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Resource | Fact Sheet

Opioids and Pain Management: Medication Facts

If you or someone you love is experiencing pain, you may likely visit a doctor to assist with a form of prescription pain relief. Opioids are just one type of medication prescribed to alleviate pain, but they come with a substantial risk if misused, used over long periods of time, in high doses, or combined with other medications. These risks include respiratory depression, dependency and more.

There are non-opioid pain-relievers available over the counter and through a prescription from your medical provider.  These facts will help you identify opportunities to avoid commonly abused prescription medications when it is medically appropriate to do so.

 

Prescribed Opioids Can Come in a Variety of Forms

If your medication contains one of the following generic medications, it contains an opioid, which requires caution and vigilance in use, storage and disposal:

Buprenorphine • Codeine • Diphenoxylate • Fentanyl • Hyrdrocodone • Hydromorphone • Meperidine • Methadone • Morphine • Oxycodone • Oxymorphone • Pethidine • Propoxyphene • Tramadol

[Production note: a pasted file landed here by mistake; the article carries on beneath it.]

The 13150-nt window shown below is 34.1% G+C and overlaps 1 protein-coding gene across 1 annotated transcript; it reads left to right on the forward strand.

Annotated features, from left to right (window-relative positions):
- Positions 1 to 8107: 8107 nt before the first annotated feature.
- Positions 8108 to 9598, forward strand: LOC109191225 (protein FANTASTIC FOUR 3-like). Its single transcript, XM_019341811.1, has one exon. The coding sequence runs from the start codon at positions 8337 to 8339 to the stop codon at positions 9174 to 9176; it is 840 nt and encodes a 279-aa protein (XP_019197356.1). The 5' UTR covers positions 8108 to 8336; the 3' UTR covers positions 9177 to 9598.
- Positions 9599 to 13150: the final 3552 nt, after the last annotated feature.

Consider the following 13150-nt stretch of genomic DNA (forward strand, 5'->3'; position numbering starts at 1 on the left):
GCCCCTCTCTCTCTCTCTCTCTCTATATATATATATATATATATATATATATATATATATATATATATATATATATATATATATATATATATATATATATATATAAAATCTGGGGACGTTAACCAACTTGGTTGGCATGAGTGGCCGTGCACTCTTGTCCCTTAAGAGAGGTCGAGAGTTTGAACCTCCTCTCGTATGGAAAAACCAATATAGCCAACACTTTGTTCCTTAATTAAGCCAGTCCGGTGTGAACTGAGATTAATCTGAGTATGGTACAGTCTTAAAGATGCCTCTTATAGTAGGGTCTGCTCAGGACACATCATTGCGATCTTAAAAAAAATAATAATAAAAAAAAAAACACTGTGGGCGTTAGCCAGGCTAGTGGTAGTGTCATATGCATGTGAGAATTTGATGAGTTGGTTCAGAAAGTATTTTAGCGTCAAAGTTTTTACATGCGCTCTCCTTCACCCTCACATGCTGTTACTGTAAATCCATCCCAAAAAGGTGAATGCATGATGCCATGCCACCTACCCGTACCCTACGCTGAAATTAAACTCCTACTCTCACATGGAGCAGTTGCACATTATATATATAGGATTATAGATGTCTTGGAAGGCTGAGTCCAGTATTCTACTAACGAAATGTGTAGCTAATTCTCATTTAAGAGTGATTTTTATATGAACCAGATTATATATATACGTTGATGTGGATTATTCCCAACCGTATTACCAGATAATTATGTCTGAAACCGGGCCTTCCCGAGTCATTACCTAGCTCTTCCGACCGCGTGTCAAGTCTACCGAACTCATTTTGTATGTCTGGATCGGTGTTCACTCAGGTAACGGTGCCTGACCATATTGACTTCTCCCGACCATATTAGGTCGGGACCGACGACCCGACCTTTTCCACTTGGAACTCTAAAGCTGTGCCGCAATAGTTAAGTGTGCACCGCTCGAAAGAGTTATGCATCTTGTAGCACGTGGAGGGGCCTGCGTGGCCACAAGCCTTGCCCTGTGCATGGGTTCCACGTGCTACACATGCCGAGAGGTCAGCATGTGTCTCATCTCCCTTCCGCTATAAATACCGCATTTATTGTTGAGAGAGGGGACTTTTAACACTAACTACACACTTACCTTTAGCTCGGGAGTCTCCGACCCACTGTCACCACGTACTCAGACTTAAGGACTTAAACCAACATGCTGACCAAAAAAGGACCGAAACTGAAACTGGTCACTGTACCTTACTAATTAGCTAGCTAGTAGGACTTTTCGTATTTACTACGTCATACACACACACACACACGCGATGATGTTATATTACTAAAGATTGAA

Non-Habit Forming Options Include:

Acetaminophen • Aspirin • Naproxen • Ibuprofen

Prescription Options for Pain Include:

Prescription strength Non-steroidal, Anti-Infammatory Drugs (NSAIDs)

Other prescription non-opioid pain relievers include: anti-epileptics, antidepressants, topicals, muscle relaxants, and steroids. Talk to your doctor about the risks and benefits of any medication.

It is ok to ask questions of your doctor or pharmacist. You deserve to understand why something has been suggested, and if it is the best course of action for you. If you and your doctor determine that opioids are the best course of treatment, follow your doctor’s guidance and use them safely with the tip sheet found here: safeproject.us/painkillers.

 

 

Disclaimer: This information is not intended to provide medical advice. The information contained is not intended to be a substitute for, or to be relied upon as, medical advice, diagnosis, or treatment. It is for informational purposes only. Always seek the advice of a physician or other qualified health provider with any questions you have regarding a medical condition.